David West, vice president of marketing and business development at CommVault:

"We believe that deduplication is a feature and not a company. We also believe that to gain operational efficiencies and dramatically reduce data management and related storage expenses, a global embedded software-based approach to deduplication is the best option for customers.

Yesterday's announcement did little to address these fundamental customer needs. While we applaud NetApp's effort to capture more market share through deduplication, ultimately a feature-based approach, tightly integrated within an overall backup/archive strategy is the optimal way to reduce redundant data in your environment. Like minded companies will continue to pursue an embedded approach to dedupe and we anticipate additional adoption with key strategic partners as we continue to address customer needs."

Permabit's CEO, Tom Cook:

"This is one more outstanding execution move by the management of [Data Domain]. They needed to make a move and did.

This is a ‘worst fear' scenario for the likes of Dell, EMC, IBM and HP. The last thing in the world they wanted in the market was another NTAP. They all had [Data Domain] in their sights to acquire or beat in the marketplace. They will all spring to aggressive action.

This will disrupt the partner ecosystem. F5's (who partners effectively with [Data Domain]) play is to consolidate NAS – not exactly a NTAP objective and this places the combined organization in direct competition with the likes of CommVault and Symantec.

Finally – this is a huge positive for Permabit. In the market it enables us to contrast our offering more directly with NearStore rather than [Data Domain] near line FUD. Of course, Dell, EMC, IBM and HP will help us with this. And it puts a huge focus and premium on technologies and products that can compete on merit with the combined [NetApp/Data Domain] offerings."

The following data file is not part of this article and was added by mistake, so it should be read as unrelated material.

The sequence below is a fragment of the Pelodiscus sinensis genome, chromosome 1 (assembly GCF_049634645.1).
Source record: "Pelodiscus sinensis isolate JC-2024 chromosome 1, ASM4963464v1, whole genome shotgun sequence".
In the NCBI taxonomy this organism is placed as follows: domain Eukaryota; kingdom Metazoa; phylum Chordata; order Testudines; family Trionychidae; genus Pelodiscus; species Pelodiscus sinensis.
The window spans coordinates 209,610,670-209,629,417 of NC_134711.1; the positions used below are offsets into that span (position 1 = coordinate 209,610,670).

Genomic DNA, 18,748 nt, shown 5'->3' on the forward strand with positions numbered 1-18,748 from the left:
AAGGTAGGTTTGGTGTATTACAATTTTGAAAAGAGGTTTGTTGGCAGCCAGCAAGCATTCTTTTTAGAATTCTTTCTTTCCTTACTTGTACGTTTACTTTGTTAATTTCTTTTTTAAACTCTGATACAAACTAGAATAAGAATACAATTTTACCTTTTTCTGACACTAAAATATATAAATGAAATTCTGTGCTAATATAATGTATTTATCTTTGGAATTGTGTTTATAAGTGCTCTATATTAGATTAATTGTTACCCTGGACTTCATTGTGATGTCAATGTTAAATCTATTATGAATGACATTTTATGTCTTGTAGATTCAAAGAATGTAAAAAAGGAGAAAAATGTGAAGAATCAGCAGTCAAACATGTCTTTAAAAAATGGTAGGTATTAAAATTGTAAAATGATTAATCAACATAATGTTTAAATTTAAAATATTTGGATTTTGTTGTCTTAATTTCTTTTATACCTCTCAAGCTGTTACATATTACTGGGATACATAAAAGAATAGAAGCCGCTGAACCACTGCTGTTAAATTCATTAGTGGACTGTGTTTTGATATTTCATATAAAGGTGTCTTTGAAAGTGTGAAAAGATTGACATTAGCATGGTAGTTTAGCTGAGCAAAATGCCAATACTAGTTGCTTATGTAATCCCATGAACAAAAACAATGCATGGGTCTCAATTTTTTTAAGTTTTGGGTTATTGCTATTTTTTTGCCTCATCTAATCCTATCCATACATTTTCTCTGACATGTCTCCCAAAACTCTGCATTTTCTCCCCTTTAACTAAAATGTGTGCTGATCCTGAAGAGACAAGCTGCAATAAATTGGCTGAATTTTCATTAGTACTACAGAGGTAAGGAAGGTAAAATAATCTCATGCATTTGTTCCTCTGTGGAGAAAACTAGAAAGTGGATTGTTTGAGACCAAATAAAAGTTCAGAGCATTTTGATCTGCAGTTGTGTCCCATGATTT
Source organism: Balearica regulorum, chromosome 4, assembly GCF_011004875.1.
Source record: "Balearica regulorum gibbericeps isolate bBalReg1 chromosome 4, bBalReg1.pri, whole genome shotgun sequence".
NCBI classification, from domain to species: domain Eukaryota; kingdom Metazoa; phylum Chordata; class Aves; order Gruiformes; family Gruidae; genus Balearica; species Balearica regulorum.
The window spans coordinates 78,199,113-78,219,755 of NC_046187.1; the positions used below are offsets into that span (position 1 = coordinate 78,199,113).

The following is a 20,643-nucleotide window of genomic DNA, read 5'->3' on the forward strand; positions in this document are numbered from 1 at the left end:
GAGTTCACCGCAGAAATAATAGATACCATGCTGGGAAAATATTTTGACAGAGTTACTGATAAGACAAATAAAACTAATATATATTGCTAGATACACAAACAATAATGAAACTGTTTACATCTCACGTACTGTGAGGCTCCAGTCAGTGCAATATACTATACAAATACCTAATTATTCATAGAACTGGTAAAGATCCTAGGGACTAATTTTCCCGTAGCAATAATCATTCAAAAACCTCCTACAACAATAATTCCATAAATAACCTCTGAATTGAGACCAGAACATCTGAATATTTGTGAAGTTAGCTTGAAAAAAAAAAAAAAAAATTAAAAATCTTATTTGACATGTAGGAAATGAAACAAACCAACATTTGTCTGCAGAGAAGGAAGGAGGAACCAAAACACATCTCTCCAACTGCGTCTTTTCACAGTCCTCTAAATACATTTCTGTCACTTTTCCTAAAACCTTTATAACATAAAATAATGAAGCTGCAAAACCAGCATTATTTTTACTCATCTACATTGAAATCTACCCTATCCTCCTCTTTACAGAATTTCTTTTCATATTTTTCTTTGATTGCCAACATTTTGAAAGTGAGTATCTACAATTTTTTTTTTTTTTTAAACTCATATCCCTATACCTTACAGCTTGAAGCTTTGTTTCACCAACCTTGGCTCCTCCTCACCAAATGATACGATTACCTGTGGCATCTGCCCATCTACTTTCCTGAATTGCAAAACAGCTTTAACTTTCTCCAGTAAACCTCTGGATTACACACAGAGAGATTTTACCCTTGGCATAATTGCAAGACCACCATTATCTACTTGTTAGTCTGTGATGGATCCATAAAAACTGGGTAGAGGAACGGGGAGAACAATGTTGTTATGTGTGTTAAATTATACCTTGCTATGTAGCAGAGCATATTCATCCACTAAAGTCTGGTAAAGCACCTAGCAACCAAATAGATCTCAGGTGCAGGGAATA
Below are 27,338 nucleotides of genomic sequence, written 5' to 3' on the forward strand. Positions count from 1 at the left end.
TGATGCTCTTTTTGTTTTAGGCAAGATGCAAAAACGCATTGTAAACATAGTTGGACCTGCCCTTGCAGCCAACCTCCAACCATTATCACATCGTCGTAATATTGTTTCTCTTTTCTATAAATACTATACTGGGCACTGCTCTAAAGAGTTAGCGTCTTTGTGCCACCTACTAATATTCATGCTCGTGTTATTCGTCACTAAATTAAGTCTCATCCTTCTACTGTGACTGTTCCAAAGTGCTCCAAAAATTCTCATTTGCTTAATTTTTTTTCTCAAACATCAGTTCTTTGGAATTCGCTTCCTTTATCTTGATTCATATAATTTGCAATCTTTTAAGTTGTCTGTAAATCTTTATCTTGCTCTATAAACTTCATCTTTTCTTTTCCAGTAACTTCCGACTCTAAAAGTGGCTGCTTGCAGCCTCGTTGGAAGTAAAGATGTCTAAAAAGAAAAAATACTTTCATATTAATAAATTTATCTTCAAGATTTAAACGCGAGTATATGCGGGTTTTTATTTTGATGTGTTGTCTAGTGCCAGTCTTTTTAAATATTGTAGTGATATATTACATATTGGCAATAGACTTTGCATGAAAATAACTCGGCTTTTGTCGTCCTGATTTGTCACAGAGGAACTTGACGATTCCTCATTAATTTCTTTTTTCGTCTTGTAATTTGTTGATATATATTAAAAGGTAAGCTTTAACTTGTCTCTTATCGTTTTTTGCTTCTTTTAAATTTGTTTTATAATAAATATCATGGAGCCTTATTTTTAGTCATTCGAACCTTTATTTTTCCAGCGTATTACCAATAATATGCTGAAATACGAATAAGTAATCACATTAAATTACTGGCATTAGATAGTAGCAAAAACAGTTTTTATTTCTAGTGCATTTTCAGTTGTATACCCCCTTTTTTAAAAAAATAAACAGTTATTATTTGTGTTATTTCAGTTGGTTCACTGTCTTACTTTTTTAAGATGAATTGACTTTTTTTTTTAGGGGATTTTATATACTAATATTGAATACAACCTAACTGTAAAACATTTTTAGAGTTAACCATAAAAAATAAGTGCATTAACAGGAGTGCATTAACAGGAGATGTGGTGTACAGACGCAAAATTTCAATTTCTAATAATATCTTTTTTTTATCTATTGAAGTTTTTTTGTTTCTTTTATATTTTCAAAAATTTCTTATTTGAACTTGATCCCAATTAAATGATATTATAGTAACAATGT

Bill Andrews, president and CEO of ExaGrid:

"This is an interesting move for Data Domain as it started out targeting mid market and small enterprise customers with 1TB to 60TB of primary data to be backed up. Since then Data Domain has altered its course by targeting the large enterprise and was moving the company in that direction. NetApp is an enterprise play and therefore completes this large enterprise transition for Data Domain.

Today, ExaGrid competes with Data Domain in the mid market to small enterprise and was pleased to see Data Domain moving up market. This latest development is exciting for ExaGrid as it accelerates Data Domain's move to the enterprise and leaves a hole in the mid market to small enterprise. When competing, ExaGrid has won against Data Domain the majority of the time thanks to a faster and more scalable product at a better price and this latest development will only make the mid market to small enterprise segment a more significant opportunity for ExaGrid.


posted by: Kevin Komiega

Kevin Komiega, Senior Editor
by Kevin Komiega
Senior Editor

Kevin Komiega has been the Senior Editor of InfoStor since 2005. He was previously a senior news writer with SearchStorage.com and held a position as a public relations account executive with Porter Novelli, Boston. Kevin also spent four years running tape backup operations at the University of Rhode Island's Academic Computer Center. He can be contacted at kkomiega@quinstreet.com.